Port infrastructure, goods movement training, clean trucks and other supply chain-related spending are set to see capital injections with California Gov. Gavin Newsom signing off on the state’s budget.
The approved spending is a boon for the state’s supply chain infrastructure, amounting to some $2.3 billion in programs earmarked for the ports or related initiatives.
“Continual investment in port infrastructure, sustainable technologies and jobs creation is essential to maintaining our competitiveness now and in the future,” Port of Los Angeles executive director Gene Seroka said of the new budget.
The supply chain spending is part of an overall $14.8 billion allocated for transportation infrastructure in the state.
“These investments in a vital economic engine will enhance the efficiency and sustainability of cargo movement and help fund important port projects, such as the Pier B On-Dock Rail Support Facility and the Supply Chain Information Highway,” Port of Long Beach executive director Mario Cordero said, referencing a major rail improvement project and data-sharing program at his facility.
The $308 billion 2022-2023 California budget also sets aside $9.5 billion in one-time payments the state’s calling a tax refund for the middle class, $2.2 billion in homeless shelters and housing and $200 million in reproductive healthcare services and education.
The budget was outlined in January and revised in May before it hit Newsom’s desk for signature.
The breakdown of the supply chain spending allocation includes $1.2 billion on goods movement-related projects, $760 million for zero-emission equipment and infrastructure, $30 million in grants largely focused on supply chain efficiencies through data sharing and other programs, $40 million to help speed up issuance of commercial driver’s licenses and $110 million for a Goods Movement Training Campus at the San Pedro Bay port complex, which is comprised of the ports of Los Angeles and Long Beach.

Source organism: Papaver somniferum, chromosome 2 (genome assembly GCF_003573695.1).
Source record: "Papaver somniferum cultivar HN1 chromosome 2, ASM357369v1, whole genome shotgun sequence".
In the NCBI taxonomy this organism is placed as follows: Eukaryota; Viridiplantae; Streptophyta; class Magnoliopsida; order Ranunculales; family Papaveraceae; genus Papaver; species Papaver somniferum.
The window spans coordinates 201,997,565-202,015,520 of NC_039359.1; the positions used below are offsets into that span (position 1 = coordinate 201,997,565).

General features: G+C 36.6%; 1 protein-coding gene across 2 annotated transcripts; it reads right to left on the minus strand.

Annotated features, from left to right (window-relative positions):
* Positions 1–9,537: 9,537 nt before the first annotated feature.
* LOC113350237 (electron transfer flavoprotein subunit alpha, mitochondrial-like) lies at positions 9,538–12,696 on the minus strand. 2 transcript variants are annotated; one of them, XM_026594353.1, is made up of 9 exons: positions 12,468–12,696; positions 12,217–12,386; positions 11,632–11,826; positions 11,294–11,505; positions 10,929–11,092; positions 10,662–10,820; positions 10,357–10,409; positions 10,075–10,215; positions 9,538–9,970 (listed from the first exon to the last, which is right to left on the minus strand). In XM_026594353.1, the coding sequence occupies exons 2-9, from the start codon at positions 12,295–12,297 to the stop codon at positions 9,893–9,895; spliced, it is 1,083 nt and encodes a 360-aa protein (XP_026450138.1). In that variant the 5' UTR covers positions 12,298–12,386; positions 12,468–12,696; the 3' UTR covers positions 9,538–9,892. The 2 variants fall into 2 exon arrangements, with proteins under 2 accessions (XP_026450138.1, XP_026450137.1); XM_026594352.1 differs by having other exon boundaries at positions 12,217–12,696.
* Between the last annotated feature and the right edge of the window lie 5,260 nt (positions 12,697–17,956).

The approved budget spend comes as supply chain challenges persist for shippers and carriers alike.
Long Beach and Los Angeles port officials said last week aging on-dock cargo at the two facilities combined has fallen 27 percent since a container dwell fee program was announced Oct. 25 as part of the White House’s Supply Chain Disruptions Task Force. Both ports have pushed back consideration of implementation since that time, with the most recent hold placed until Friday.
The plan, if implemented, would charge carriers $100 for every container that remains sitting at a terminal after nine days, with the fee increasing $100 each day thereafter. The fees would then be funneled to initiatives aimed at relieving cargo congestion.
The supply chain budget funding comes as the Pacific Maritime Association (PMA) and International Longshore and Warehouse Union (ILWU) continue negotiations on a new labor contract. The current deal expired July 1 at 5 p.m.
The contract impacts more than 22,000 dockworkers working at 29 ports along the West Coast.
The two groups had already warned shippers and others talks would likely run past the expiration deadline and that both parties were dedicated to the continue flow of cargo.
“While there will be no contract extension, cargo will keep moving and normal operations will continue at the ports until an agreement can be reached between the Pacific Maritime Association and the International Longshore & Warehouse Union,” the two said in a joint statement released Friday. “Both sides understand the strategic importance of the ports to the local, regional and U.S. economies and are mindful of the need to finalize a new coast-wide contract as soon as possible to ensure continuing confidence in the West Coast.”